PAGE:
In 2012, the Fund worked with our partners to secure the largest conservation easement in Wisconsin history, conserving the first 44,618 acres of what will become the Brule St. Croix Legacy Forest, a 68,000-acre working landscape that includes the headwaters of the Bois Brule and St. Croix Rivers.

Our Role

With help from The Nature Conservancy, The Conservation Fund helped secure the opportunity for the Wisconsin Department of Natural Resources (DNR) to purchase the easement from the Lyme Timber Company. Funding came from Enbridge, one of the largest employers in northwest Wisconsin, which provided financial support through the Enbridge Neutral Footprint Fund as part of its corporate commitment to conserve significant forest, wetland and native prairie habitats. The McKnight Foundation provided additional funding.

Why This Project Matters

The easement preserves nearly 13.2 miles of streams and approximately 75 small lakes and ponds located within the headwaters of the St. Croix and Bois Brule Rivers. These rivers serve as sources of drinking water to many nearby towns. Under the easement, vast stretches of sustainably managed forestland will help to filter and clean the waterways while also providing a steady flow of wood products to local mills.

A working forest easement ensures public recreational access to 39 miles of hiking, biking, skiing, snowmobile and ATV trails, including a section of the North Country National Scenic Trail. In addition, the conserved acreage provides habitat for many game and non-game species including sharp-tailed grouse, white-tailed deer, black bear, woodcock and numerous migratory songbirds.

The collaboration between the public and private sector to secure a working forest easement guarantees the sustainable stewardship of the forestland, keeping the property in private ownership and on the tax rolls while supporting local jobs.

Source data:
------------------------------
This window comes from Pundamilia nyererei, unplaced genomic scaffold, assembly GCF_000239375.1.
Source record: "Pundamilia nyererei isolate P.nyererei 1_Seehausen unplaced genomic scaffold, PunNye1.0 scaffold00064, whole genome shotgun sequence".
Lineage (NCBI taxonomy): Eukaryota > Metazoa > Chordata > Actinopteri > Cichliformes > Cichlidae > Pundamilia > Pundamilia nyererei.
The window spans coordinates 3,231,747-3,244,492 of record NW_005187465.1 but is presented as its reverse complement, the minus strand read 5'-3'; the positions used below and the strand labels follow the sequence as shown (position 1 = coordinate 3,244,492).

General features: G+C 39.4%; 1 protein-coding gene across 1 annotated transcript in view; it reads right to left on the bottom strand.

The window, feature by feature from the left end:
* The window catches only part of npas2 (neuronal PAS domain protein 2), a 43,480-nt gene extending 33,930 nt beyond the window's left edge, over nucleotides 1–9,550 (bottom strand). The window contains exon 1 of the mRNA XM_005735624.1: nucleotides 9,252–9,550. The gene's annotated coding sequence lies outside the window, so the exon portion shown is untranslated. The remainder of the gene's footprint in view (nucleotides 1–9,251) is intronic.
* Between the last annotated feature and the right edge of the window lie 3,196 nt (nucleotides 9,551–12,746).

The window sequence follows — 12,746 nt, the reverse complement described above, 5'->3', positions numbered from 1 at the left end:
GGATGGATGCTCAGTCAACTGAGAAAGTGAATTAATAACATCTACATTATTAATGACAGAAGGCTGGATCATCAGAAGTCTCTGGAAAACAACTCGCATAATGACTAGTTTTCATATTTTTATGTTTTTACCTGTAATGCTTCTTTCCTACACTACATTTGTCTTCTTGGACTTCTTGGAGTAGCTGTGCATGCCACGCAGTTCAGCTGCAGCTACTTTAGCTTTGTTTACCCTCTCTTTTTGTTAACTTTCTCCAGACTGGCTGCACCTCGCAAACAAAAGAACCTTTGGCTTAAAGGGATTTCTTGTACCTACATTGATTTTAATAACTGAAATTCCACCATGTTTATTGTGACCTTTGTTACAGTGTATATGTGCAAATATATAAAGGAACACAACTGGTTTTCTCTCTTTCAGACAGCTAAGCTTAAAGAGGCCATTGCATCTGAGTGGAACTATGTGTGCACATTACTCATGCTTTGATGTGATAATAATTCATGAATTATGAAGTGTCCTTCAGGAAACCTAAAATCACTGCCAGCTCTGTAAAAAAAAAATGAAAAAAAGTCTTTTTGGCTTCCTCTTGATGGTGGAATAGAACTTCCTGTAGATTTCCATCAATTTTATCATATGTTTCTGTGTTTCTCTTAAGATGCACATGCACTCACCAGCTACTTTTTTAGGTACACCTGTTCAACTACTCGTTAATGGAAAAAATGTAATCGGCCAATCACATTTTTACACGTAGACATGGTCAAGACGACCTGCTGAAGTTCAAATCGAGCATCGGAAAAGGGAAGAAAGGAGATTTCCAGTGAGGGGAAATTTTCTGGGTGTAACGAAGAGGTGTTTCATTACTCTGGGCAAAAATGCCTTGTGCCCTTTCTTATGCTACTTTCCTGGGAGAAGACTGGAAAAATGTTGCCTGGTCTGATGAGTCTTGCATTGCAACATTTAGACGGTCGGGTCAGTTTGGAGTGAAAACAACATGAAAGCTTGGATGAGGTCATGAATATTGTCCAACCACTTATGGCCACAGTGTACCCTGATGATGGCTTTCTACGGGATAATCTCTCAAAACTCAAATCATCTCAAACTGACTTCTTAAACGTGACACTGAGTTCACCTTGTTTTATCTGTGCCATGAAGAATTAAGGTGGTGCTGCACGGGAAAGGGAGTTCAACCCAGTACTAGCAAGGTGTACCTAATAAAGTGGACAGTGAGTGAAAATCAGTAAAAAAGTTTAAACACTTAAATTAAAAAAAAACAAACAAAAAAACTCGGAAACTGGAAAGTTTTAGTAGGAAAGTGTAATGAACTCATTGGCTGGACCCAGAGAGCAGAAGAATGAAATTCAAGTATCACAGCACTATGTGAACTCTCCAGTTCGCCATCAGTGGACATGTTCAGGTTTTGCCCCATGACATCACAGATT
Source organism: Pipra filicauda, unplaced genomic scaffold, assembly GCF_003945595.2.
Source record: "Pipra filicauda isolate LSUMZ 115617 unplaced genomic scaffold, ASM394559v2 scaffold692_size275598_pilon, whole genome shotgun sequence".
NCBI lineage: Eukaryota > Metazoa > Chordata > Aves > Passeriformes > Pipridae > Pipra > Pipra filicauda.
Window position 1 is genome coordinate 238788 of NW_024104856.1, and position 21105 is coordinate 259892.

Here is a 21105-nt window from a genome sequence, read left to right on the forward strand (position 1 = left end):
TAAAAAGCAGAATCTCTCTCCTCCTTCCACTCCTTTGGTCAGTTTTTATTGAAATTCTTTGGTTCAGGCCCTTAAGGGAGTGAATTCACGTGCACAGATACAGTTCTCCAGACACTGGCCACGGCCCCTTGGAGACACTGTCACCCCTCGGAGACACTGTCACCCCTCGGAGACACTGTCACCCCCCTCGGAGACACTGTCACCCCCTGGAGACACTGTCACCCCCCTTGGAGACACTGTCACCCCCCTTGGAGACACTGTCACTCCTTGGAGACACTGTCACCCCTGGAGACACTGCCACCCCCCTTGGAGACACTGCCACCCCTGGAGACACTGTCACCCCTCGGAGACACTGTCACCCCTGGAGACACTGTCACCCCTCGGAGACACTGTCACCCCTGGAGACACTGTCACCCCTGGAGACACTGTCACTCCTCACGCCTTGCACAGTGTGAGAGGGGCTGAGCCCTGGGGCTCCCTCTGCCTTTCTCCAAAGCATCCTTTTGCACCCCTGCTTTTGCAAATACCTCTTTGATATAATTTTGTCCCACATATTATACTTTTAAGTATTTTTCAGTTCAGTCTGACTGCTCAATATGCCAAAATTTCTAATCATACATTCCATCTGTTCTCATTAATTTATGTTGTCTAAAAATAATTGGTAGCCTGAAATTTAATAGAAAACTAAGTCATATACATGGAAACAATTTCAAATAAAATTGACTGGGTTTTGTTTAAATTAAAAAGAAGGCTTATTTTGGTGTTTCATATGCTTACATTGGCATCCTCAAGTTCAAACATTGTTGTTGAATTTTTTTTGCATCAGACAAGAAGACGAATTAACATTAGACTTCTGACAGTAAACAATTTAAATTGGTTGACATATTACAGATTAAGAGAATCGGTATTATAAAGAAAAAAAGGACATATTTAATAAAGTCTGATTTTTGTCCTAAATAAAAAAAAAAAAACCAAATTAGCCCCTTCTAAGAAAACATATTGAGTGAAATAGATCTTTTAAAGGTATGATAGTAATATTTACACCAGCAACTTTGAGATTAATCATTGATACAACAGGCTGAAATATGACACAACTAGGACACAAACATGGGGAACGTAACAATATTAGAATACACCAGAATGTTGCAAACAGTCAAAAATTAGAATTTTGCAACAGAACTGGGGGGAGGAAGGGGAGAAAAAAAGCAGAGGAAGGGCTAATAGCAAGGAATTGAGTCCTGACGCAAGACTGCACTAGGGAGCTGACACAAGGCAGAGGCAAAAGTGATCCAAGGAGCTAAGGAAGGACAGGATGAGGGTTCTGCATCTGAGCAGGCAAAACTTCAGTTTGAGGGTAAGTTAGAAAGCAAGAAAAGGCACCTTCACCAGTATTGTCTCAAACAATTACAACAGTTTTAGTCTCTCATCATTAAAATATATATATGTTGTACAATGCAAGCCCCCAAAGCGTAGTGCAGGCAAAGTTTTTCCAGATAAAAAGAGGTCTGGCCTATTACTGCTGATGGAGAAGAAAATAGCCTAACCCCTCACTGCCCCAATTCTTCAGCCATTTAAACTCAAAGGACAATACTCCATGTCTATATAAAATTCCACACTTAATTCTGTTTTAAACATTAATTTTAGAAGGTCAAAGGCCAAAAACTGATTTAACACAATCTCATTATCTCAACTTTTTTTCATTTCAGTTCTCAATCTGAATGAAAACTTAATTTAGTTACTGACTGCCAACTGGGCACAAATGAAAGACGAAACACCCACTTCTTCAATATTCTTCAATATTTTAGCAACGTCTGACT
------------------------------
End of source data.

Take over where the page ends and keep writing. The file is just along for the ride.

Brule-St. Croix Legacy Forest


   


“This purchase provides much needed recreational access for the public to hunting, fishing, trapping, hiking, skiing, bird-watching, and ATV and snowmobile trails. It keeps the land in private ownership, generating property taxes and helping keep Wisconsin’s forestry industry strong. It’s a win-win for everybody and helps preserve the celebrated forested character of the north.”
—Cathy Stepp, Secretary, Wisconsin Department of Natural Resources

Sustainable Forestry? How Does It Work?

Protecting and maintaining working forests, and the communities that depend on them, remains one of the Fund's top conservation priorities. Watch the video to learn why.



Why Do Forests Matter?

At The Conservation Fund, we believe that well-managed forests can be both economically viable and ecologically sustainable, but like all other necessary parts of our national infrastructure, they need to be invested in and maintained. That's why, since 1985, we've protected more than a million forest acres across America. Protecting and maintaining working forests, and the communities that depend on them, remains one of our top conservation priorities.



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